‘Sherlock Holmes puffs on his long-stemmed pipe and quietly plays a haunting melody on his violin, thinking deeply about the Scandal at Pennyslvania Avenue. ‘I am now quite sure, my dear Watson, that the scandal does not rest at Number 1500′, he murmurs. ‘A small-time operator like Secretary Geithner would not act alone on such an extensive adventure. Surely, he is controlled by more powerful actors. In politics, money is the Book of All Power. Let us follow the money and see where it leads. Watson, kindly review for me the movement of political campaign contributions from Fannie Mae and Freddie Mac. In the meantime, I shall explore the network of relationships between US politicians and the GSEs that they oversee.’
As always, Dr. Watson pursued his task with meticulous professionalism while Holmes used his intuition to identify the key political players in the Scandal. The facts entirely supported Holmes’ theory:
Over the period 1989 to 2008, political action committees financed by Fannie Mae and Freddie Mac contributed $3,017,797 to liberal members of both Houses of Congress. Barney Frank (Democrat: Massachusetts), since 2007, Chairman of the House Financial Services Committee (and a member of that Committee since 1981) is ranked 16th on a list that includes both Houses and 5th among his colleagues in the House as a recipient of this funding. Other prominent Democrats in receipt of such funding include former Congressman Joe Kennedy (Democrat:Massachusetts), Senator Chuck Schumer (Democrat: New York) and Senator Christopher Dodd (Democrat: Connecticut). In addition, Fannie Mae and Freddie Mac funded the presidential campaign of Barack Obama, as well as such media lobbyists as Paul Krugman and Steven Pearlstein. All of these political operators, and many more, have provided continuous support for Fannie Mae and Freddie Mac throughout the mortgage market debacle.
Sherlock Holmes identified an important personal link between Barney Frank and Fannie Mae in the form of a long-time homosexual relationship between Frank and Herb Moses (then a senior executive with Fannie Mae and personally responsible for developing high-risk mortgage relationships between the Corporation and poor rural farmers). The personal relationship ended in 1998, when Herb Moses left Fannie Mae. Frank served on the House Banking Committee throughout the ten years that they were together. That Committee has jurisdiction over government-sponsored enterprises.
The consequences are entirely predictable. Here are a few examples. In 1991, Barney Frank and Joe Kennedy lobbied for Fannie Mae to soften rules on multi-family home mortgages, despite the fact that such dwellings showed a default rate twice that of single-family homes. In September, 2003, Frank aggressively thwarted reform efforts by the Bush administration, stating that the problems of Fannie Mae and Freddie Mac were ‘exaggerated’. On October 8, 2003, Frank opposed giving the Bush administration the right to disapprove business activities that could pose risk to the taxpayers. In April 2008, Frank blamed short-sellers for Fannie and Freddie’s problems, stating that the two corporations ‘are better off than the market thinks’. In June 2008, Frank stated that ‘Fannie and Freddie are fundamentally sound.’ In July 2008, Dodd strongly defended Fannie and Freddie stating that ‘these are viable strong institutions’. Not once on the campaign trail was Barack Obama motivated to say anything controversial on the GSE issue. And he had plenty to say about almost everything else.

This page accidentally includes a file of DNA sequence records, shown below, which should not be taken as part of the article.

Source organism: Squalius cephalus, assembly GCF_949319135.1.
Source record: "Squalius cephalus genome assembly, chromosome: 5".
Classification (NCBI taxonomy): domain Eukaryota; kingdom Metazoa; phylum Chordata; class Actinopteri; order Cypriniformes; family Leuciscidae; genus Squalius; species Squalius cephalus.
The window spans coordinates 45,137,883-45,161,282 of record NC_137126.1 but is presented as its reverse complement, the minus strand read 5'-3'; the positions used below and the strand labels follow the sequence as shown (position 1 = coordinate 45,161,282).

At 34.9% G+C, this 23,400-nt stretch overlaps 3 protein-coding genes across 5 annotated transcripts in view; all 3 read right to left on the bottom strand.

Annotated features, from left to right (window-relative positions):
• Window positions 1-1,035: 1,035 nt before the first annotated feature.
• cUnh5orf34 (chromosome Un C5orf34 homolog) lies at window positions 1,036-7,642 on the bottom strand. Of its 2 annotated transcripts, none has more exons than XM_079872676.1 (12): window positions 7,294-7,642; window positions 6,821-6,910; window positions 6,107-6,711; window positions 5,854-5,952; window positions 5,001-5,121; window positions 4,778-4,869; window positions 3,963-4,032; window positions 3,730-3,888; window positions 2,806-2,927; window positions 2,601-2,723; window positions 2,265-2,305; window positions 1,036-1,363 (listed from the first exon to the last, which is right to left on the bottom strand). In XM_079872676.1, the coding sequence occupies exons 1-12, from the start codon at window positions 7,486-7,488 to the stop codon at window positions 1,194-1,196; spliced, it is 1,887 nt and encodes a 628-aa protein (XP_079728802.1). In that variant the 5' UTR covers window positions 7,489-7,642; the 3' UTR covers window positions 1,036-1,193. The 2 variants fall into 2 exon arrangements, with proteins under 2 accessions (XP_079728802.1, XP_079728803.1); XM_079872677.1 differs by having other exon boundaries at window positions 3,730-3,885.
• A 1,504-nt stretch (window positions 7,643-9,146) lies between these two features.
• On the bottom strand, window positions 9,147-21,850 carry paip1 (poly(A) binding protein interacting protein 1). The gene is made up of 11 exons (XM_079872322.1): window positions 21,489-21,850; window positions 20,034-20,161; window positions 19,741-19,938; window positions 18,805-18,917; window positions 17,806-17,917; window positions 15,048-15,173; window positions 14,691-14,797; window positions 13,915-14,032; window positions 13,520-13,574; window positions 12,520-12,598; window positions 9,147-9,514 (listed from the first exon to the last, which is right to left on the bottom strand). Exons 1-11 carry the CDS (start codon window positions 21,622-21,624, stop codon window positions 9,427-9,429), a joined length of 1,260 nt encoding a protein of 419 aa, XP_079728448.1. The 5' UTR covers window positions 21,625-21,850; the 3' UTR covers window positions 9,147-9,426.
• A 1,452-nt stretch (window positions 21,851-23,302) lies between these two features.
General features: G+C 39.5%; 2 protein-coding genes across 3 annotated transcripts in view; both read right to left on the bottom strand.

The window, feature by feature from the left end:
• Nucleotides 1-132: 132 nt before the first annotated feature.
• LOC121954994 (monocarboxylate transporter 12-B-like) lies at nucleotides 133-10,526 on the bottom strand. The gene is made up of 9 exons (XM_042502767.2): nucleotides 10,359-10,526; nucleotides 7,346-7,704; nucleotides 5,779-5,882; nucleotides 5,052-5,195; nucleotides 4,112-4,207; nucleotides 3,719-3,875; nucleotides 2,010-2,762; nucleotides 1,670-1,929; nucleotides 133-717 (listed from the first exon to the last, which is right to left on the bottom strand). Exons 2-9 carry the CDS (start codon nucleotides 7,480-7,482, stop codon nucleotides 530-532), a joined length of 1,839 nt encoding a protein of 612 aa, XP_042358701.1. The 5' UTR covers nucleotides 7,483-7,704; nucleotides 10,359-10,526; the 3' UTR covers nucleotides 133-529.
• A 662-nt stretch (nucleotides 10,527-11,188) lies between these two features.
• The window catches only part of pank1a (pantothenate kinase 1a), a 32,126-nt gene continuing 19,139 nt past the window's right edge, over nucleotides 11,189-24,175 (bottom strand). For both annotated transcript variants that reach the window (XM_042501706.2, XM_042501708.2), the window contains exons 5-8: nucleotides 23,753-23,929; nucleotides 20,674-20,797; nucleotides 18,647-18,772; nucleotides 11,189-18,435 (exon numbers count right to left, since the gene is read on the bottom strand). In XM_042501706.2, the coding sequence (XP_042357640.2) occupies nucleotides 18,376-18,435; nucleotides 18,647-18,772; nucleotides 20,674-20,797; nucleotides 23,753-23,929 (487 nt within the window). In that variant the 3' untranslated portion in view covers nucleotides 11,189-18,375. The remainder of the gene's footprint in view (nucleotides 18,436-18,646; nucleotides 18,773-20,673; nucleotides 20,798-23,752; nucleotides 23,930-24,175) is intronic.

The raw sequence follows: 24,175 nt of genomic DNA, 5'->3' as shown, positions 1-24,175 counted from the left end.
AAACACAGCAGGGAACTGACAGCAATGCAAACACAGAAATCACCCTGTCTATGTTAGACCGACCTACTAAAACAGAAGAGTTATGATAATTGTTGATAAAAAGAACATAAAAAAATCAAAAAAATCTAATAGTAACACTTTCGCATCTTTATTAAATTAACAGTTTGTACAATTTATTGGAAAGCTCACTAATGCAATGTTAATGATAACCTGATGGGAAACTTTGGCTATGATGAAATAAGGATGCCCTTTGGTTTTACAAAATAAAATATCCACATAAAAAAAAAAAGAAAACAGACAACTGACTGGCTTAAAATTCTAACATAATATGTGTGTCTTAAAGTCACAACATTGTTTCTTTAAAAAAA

The political consequences of this scandal are serious indeed. Since September 2008, Fannie Mae and Freddie Mac have been bailed out with $1.5 trillion in direct and indirect government aid. The Obama administration is banking on them to end a three-year housing market slump and is delaying plans to lay out a new framework for them. Congress has not scheduled any meetings on their future. On Christmas Eve, 2009, the Treasury Department removed a $200 billion limit on aid to each of the two companies, and promised to cover their losses through 2012 (note the year). Earlier, the Federal Reserve extended a mortgage-bond purchase program by three months, through March 2010. The Federal Reserve has purchased $1.1 trillion of the two corporations’ home-loan funds and $124.1 billion of their corporate debt in 2009, pushing mortgage rates to record lows. The Treasury has also purchased $191 billion of their mortgage bonds and made $112 billion of preferred stock purchases. In the meantime, the two corporations have lost $188.4 billion over the past nine quarters and are set to lose a great deal more as the housing market continues to struggle.
‘What did the President know, and when did he know it?’ muses the great detective, still puffing on his pipe. Ultimately that is a question that even a biased media will have no option but to confront.